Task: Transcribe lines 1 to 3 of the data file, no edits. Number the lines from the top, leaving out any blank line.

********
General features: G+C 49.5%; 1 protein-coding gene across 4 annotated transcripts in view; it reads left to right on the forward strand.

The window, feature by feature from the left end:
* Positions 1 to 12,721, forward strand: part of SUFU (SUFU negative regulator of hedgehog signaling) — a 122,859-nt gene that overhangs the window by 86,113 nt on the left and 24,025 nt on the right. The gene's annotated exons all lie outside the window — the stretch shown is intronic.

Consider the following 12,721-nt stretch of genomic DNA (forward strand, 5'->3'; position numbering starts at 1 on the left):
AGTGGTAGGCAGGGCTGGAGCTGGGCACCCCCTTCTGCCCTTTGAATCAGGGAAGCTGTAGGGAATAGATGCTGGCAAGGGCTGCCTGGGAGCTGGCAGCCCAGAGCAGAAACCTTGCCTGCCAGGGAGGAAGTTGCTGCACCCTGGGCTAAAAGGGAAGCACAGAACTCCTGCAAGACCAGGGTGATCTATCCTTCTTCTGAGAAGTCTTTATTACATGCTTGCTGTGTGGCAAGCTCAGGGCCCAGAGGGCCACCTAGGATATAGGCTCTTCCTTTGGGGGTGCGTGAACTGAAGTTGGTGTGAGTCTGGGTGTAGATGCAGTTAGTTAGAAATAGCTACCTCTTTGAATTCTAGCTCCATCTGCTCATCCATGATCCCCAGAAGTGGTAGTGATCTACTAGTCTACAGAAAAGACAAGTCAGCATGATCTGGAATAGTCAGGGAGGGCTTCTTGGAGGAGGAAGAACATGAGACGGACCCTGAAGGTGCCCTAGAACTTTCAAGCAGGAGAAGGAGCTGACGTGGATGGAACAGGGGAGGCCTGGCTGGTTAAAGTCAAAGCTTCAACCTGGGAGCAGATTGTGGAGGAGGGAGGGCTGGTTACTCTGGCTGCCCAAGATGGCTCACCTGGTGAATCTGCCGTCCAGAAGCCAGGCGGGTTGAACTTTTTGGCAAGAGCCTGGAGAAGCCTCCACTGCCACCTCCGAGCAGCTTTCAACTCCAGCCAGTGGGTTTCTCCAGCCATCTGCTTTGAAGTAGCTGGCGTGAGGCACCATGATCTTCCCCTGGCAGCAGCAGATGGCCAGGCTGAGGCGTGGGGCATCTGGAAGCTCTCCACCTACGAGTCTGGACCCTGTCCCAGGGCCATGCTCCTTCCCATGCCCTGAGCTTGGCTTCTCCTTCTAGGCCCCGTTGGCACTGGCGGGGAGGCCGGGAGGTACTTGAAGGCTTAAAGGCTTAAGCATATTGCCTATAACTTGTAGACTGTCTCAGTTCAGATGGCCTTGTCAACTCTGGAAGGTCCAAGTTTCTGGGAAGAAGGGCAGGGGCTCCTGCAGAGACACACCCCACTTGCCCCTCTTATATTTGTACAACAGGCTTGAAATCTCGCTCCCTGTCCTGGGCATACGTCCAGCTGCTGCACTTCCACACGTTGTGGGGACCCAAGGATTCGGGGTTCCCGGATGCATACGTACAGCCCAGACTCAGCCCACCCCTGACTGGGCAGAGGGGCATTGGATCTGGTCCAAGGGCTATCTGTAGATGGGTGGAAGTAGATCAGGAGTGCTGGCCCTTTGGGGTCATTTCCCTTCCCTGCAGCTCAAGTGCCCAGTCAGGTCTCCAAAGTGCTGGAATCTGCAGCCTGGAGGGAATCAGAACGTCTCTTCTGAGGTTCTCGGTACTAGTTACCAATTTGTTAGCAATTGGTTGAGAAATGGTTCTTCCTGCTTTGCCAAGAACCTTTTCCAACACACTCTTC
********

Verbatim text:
General features: G+C 49.5%; 1 protein-coding gene across 4 annotated transcripts in view; it reads left to right on the forward strand.

The window, feature by feature from the left end:
* Positions 1 to 12,721, forward strand: part of SUFU (SUFU negative regulator of hedgehog signaling) — a 122,859-nt gene that overhangs the window by 86,113 nt on the left and 24,025 nt on the right. The gene's annotated exons all lie outside the window — the stretch shown is intronic.